Eating Disorders and Anxiety
Teen anxiety disorders are mental health problems that cause constant worry and trouble focusing, along with troublesome nervous behavior. These illnesses affect 18% of the U.S. population, and one-half of those with depression also have some form of anxiety. Unhealthy eating habits and attitudes about weight may be traced back to anxiety disorders in some individuals. Research shows that nearly two-thirds of people with eating disorders have an anxiety disorder at some point in their lifetime, and 42% had developed an eating disorder during childhood.
Other Co-Occurring Disorders
Common disorders that co-occur with eating disorders include:
- Obsessive-Compulsive Disorder (or OCD) – recurring thoughts that lead to obsessive, ritualistic behaviors and routines. It’s believed that two-thirds of patients with anorexia and up to one-third of patients with bulimia have some degree of OCD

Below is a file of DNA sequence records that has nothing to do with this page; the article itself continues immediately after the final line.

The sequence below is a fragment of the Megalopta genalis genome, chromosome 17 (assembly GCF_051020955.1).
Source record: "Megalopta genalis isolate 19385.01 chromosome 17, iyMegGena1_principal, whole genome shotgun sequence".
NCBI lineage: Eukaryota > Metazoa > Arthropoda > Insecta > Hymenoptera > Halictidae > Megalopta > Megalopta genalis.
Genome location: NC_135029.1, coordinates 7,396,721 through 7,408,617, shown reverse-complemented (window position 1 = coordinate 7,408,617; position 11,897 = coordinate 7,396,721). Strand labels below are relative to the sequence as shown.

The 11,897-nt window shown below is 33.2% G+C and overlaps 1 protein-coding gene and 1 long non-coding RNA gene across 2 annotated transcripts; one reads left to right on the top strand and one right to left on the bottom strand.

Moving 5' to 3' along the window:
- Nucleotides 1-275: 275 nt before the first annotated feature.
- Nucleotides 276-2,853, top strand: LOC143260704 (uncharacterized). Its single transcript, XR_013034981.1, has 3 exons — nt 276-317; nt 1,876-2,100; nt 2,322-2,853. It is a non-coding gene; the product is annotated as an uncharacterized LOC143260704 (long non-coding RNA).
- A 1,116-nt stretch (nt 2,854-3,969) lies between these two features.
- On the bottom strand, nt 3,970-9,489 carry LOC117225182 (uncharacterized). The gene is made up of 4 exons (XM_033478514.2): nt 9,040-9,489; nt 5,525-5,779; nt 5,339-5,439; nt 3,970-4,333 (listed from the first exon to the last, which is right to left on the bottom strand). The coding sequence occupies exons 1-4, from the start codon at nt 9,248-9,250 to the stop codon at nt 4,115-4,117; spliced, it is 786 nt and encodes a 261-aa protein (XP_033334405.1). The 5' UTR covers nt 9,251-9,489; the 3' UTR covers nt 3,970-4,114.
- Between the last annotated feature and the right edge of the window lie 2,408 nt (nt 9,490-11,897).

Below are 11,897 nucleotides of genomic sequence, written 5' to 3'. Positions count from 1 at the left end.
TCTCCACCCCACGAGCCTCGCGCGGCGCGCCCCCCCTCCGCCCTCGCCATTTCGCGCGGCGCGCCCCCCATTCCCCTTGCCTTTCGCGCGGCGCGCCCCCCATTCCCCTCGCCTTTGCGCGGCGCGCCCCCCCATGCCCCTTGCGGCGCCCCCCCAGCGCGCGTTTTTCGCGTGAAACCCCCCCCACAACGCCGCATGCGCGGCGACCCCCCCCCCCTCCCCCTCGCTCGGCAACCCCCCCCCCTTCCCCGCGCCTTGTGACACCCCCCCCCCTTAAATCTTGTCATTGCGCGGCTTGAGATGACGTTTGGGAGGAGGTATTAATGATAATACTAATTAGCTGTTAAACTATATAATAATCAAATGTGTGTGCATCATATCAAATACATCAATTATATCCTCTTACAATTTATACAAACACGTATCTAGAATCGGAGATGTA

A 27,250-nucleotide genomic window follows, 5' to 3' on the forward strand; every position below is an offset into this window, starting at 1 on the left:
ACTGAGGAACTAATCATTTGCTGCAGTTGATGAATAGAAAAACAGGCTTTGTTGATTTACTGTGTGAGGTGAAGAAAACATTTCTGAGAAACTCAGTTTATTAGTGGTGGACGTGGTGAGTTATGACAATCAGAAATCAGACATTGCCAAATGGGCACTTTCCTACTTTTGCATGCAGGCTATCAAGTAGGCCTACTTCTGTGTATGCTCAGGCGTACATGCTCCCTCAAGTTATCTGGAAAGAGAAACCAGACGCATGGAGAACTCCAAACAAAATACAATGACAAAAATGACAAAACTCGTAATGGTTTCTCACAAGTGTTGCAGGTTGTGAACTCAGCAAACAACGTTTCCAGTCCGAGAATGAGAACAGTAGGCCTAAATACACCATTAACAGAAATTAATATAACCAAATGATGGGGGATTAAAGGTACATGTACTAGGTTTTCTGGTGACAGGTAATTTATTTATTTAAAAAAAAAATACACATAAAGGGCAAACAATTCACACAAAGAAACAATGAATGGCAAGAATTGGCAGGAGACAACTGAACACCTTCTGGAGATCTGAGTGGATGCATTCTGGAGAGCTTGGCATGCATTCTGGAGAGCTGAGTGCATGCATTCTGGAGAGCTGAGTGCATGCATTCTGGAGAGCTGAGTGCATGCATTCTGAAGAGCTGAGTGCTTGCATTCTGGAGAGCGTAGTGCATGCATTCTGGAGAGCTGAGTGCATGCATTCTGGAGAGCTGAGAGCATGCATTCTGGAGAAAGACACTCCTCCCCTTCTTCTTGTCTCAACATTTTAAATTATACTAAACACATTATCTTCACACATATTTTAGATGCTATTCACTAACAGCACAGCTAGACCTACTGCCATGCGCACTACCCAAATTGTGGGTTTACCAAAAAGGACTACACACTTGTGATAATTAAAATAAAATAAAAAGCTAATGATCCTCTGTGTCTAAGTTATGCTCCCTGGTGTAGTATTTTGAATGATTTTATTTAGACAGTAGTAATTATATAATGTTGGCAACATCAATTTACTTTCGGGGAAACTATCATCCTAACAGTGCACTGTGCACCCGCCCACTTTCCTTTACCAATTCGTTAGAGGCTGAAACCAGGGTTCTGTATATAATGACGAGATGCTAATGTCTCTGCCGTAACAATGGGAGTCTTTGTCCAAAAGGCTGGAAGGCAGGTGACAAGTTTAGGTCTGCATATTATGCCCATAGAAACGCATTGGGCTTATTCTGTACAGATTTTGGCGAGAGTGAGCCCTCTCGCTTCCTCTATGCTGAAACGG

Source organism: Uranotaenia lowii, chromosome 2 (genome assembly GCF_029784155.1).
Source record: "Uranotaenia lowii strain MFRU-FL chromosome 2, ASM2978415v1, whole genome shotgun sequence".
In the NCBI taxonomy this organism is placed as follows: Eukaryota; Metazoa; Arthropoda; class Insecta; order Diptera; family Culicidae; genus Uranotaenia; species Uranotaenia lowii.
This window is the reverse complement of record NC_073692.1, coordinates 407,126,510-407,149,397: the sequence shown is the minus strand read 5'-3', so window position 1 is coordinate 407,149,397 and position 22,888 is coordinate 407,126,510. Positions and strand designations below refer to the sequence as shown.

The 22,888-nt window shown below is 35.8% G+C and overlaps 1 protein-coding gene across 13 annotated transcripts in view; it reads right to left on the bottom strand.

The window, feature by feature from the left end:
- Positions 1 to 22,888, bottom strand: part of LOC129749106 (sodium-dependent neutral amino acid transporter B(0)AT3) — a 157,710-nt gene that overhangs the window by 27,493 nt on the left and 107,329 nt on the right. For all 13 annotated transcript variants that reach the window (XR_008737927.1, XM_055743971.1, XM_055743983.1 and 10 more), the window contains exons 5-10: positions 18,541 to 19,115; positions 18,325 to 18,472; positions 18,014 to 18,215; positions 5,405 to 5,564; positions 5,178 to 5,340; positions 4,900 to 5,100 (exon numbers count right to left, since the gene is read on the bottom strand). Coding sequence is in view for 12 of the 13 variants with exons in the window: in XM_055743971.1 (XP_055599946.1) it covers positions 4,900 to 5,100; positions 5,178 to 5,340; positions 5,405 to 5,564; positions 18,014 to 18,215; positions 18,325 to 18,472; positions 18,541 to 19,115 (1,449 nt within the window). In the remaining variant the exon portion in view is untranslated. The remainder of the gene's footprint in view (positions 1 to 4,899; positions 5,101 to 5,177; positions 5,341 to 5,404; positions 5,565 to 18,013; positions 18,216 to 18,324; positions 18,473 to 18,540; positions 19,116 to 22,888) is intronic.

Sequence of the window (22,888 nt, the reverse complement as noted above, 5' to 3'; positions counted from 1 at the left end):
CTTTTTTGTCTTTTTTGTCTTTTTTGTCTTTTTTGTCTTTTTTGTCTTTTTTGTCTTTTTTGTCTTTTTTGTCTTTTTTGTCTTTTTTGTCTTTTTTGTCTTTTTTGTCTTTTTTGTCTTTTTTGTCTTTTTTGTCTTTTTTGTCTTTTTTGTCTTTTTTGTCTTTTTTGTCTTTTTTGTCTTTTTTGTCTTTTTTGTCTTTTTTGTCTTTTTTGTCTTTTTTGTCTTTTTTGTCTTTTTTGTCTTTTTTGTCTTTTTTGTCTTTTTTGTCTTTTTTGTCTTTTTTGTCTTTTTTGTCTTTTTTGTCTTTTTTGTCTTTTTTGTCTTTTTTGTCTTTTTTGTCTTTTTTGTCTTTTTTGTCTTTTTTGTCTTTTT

- Phobias – irrational fears, such as social phobias that make someone fearful of being humiliated or judged in public
- Panic Disorder – periodic and unpredictable attacks of intense anxiety and terror, also known as panic attacks
- Post-Traumatic Stress Disorder, or PTSD – the constant reliving of a traumatic experience that impairs daily behaviors and attitudes
- Body Dysmorphic Disorder, or BDD – a distorted view of one’s body, sometimes with a perceived deformity in one area
- Muscle Dysmorphia – a form of BDD obsessed with muscle mass (or lack thereof), the results in excessive attempts at bodybuilding
Eating Disorders and Substance Abuse